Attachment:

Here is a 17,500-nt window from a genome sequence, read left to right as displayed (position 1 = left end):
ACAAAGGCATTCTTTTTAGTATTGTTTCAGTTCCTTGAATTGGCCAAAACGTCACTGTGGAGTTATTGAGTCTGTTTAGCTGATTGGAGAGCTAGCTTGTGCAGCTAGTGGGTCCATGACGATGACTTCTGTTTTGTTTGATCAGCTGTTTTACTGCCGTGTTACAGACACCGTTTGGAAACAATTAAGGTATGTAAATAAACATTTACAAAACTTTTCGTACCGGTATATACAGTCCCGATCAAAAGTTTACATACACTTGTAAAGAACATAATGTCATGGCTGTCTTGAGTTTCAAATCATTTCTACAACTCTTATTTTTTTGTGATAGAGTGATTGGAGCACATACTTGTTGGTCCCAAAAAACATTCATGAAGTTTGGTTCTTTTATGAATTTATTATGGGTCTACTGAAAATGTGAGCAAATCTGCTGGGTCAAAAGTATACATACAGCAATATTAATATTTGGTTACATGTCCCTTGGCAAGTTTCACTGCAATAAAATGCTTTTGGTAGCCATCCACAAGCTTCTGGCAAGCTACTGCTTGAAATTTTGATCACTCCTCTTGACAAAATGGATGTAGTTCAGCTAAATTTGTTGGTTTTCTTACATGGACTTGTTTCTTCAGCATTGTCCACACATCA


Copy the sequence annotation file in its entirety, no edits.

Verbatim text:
Here is a 17,500-nt window from a genome sequence, read left to right as displayed (position 1 = left end):
ACAAAGGCATTCTTTTTAGTATTGTTTCAGTTCCTTGAATTGGCCAAAACGTCACTGTGGAGTTATTGAGTCTGTTTAGCTGATTGGAGAGCTAGCTTGTGCAGCTAGTGGGTCCATGACGATGACTTCTGTTTTGTTTGATCAGCTGTTTTACTGCCGTGTTACAGACACCGTTTGGAAACAATTAAGGTATGTAAATAAACATTTACAAAACTTTTCGTACCGGTATATACAGTCCCGATCAAAAGTTTACATACACTTGTAAAGAACATAATGTCATGGCTGTCTTGAGTTTCAAATCATTTCTACAACTCTTATTTTTTTGTGATAGAGTGATTGGAGCACATACTTGTTGGTCCCAAAAAACATTCATGAAGTTTGGTTCTTTTATGAATTTATTATGGGTCTACTGAAAATGTGAGCAAATCTGCTGGGTCAAAAGTATACATACAGCAATATTAATATTTGGTTACATGTCCCTTGGCAAGTTTCACTGCAATAAAATGCTTTTGGTAGCCATCCACAAGCTTCTGGCAAGCTACTGCTTGAAATTTTGATCACTCCTCTTGACAAAATGGATGTAGTTCAGCTAAATTTGTTGGTTTTCTTACATGGACTTGTTTCTTCAGCATTGTCCACACATCA